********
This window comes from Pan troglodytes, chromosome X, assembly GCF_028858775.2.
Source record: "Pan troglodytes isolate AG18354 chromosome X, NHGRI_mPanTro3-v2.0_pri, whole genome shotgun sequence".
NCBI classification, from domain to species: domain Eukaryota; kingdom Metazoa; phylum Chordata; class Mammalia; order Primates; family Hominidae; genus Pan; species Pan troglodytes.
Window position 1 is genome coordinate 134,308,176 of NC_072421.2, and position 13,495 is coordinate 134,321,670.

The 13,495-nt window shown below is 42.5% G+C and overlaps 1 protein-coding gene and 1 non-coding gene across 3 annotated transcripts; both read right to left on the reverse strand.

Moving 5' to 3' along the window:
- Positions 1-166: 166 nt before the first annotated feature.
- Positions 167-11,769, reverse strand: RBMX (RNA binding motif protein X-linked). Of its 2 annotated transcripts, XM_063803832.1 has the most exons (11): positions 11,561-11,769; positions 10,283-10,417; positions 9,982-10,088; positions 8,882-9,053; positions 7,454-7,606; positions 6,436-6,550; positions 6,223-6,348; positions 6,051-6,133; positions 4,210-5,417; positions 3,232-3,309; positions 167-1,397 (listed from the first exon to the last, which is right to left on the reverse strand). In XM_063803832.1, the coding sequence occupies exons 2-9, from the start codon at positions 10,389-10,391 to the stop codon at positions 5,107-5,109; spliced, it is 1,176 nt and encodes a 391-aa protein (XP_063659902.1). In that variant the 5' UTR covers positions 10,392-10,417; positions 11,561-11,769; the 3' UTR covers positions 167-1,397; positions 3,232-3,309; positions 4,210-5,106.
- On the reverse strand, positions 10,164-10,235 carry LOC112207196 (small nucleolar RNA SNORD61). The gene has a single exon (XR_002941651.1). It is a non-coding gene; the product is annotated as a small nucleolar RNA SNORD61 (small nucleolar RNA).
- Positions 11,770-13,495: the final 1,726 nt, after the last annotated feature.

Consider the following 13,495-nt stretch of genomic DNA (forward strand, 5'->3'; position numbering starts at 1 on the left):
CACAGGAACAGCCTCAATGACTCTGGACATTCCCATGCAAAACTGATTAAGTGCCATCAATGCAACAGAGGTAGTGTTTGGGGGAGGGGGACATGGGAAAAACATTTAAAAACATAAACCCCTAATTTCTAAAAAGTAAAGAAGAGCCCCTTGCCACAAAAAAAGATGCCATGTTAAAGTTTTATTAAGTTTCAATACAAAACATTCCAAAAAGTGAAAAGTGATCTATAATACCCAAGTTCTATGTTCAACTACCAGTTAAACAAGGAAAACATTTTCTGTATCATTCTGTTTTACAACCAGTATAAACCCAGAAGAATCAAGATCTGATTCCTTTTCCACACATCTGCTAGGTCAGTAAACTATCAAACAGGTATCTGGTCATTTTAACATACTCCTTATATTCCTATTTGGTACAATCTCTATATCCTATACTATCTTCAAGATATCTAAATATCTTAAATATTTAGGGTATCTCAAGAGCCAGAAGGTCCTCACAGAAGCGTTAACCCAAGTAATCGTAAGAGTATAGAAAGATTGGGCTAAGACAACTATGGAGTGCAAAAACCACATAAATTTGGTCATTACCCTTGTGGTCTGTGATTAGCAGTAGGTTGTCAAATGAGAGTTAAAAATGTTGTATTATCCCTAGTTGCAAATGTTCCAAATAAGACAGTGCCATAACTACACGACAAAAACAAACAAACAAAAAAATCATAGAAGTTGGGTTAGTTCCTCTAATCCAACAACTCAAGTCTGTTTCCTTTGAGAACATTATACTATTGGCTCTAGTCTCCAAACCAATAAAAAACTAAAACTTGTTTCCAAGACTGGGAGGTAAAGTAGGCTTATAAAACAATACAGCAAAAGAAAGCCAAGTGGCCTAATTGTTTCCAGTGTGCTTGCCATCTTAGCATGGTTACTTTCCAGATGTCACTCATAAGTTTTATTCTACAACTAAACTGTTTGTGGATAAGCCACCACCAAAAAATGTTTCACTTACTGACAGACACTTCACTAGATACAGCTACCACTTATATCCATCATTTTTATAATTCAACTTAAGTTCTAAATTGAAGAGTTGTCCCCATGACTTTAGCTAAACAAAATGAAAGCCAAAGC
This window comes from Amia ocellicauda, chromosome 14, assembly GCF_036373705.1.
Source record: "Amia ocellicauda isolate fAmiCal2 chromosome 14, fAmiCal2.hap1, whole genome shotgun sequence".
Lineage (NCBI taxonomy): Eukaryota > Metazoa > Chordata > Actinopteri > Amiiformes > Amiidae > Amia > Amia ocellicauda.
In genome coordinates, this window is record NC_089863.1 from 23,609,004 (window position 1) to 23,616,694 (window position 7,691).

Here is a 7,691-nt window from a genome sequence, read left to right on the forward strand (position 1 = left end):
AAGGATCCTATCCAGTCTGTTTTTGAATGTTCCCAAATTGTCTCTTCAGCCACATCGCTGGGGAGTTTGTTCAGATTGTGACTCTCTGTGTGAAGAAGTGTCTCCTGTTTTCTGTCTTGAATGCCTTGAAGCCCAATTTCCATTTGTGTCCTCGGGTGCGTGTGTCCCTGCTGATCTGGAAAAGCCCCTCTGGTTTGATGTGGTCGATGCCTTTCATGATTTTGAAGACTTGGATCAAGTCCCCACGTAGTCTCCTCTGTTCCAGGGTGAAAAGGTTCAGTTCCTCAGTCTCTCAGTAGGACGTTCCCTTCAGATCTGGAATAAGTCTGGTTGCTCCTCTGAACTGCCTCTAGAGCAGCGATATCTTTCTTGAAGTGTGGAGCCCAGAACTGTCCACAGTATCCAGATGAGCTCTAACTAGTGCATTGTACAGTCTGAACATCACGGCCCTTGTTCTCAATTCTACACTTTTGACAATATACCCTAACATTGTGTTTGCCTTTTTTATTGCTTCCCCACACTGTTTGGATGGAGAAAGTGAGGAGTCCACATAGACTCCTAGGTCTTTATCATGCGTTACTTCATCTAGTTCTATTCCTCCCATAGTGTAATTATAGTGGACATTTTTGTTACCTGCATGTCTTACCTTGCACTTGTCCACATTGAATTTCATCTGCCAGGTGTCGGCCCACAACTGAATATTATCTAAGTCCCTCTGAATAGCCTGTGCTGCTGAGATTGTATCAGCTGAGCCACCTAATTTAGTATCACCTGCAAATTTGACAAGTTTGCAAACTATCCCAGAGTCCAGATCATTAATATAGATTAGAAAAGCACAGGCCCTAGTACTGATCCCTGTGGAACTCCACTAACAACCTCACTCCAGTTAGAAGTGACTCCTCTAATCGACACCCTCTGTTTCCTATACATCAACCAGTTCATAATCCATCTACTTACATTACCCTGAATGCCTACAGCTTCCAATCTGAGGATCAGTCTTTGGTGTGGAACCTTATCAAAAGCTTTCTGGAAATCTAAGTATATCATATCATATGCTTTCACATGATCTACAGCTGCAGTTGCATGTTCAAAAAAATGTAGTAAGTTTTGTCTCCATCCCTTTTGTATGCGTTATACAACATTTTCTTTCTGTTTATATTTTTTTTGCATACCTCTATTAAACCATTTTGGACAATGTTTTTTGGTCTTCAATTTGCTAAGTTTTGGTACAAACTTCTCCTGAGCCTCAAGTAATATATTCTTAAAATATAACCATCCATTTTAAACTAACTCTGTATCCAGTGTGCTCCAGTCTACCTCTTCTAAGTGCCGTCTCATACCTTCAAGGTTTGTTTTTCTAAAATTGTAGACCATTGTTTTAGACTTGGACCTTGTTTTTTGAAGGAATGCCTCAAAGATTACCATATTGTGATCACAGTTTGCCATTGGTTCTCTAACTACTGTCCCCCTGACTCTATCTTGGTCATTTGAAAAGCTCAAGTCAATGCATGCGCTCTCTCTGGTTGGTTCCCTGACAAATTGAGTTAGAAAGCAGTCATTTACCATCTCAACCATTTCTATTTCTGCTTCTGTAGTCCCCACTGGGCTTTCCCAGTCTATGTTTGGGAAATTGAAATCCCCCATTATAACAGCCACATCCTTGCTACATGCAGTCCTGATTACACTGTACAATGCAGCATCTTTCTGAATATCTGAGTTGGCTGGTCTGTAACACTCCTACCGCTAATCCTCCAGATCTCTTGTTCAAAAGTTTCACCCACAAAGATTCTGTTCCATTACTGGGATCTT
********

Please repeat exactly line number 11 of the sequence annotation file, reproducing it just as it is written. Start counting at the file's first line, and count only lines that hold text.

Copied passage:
Consider the following 13,495-nt stretch of genomic DNA (forward strand, 5'->3'; position numbering starts at 1 on the left):